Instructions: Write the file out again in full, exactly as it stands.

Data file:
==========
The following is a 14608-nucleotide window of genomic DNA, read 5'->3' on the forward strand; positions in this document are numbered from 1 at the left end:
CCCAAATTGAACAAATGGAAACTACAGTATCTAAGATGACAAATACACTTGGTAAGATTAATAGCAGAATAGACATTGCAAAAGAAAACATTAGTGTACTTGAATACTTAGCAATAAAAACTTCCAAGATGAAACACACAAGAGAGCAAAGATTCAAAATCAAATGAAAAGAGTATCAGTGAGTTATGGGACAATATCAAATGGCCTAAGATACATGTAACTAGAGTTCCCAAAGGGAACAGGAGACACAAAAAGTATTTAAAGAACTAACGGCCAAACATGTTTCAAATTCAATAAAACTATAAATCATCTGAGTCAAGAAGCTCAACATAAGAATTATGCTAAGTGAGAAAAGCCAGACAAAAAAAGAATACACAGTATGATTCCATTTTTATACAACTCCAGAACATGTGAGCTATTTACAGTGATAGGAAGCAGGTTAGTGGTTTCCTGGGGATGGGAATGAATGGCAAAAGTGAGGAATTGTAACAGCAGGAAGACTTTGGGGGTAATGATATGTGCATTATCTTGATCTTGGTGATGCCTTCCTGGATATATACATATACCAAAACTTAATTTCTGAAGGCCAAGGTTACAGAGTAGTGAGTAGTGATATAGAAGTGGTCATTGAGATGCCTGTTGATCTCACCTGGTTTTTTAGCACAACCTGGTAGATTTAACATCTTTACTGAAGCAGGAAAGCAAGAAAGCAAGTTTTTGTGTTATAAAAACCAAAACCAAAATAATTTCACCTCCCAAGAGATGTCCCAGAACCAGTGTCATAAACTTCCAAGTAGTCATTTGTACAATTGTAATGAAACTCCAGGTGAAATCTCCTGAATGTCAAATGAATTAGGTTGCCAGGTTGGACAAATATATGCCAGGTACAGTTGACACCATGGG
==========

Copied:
The following is a 14608-nucleotide window of genomic DNA, read 5'->3' on the forward strand; positions in this document are numbered from 1 at the left end:
CCCAAATTGAACAAATGGAAACTACAGTATCTAAGATGACAAATACACTTGGTAAGATTAATAGCAGAATAGACATTGCAAAAGAAAACATTAGTGTACTTGAATACTTAGCAATAAAAACTTCCAAGATGAAACACACAAGAGAGCAAAGATTCAAAATCAAATGAAAAGAGTATCAGTGAGTTATGGGACAATATCAAATGGCCTAAGATACATGTAACTAGAGTTCCCAAAGGGAACAGGAGACACAAAAAGTATTTAAAGAACTAACGGCCAAACATGTTTCAAATTCAATAAAACTATAAATCATCTGAGTCAAGAAGCTCAACATAAGAATTATGCTAAGTGAGAAAAGCCAGACAAAAAAAGAATACACAGTATGATTCCATTTTTATACAACTCCAGAACATGTGAGCTATTTACAGTGATAGGAAGCAGGTTAGTGGTTTCCTGGGGATGGGAATGAATGGCAAAAGTGAGGAATTGTAACAGCAGGAAGACTTTGGGGGTAATGATATGTGCATTATCTTGATCTTGGTGATGCCTTCCTGGATATATACATATACCAAAACTTAATTTCTGAAGGCCAAGGTTACAGAGTAGTGAGTAGTGATATAGAAGTGGTCATTGAGATGCCTGTTGATCTCACCTGGTTTTTTAGCACAACCTGGTAGATTTAACATCTTTACTGAAGCAGGAAAGCAAGAAAGCAAGTTTTTGTGTTATAAAAACCAAAACCAAAATAATTTCACCTCCCAAGAGATGTCCCAGAACCAGTGTCATAAACTTCCAAGTAGTCATTTGTACAATTGTAATGAAACTCCAGGTGAAATCTCCTGAATGTCAAATGAATTAGGTTGCCAGGTTGGACAAATATATGCCAGGTACAGTTGACACCATGGG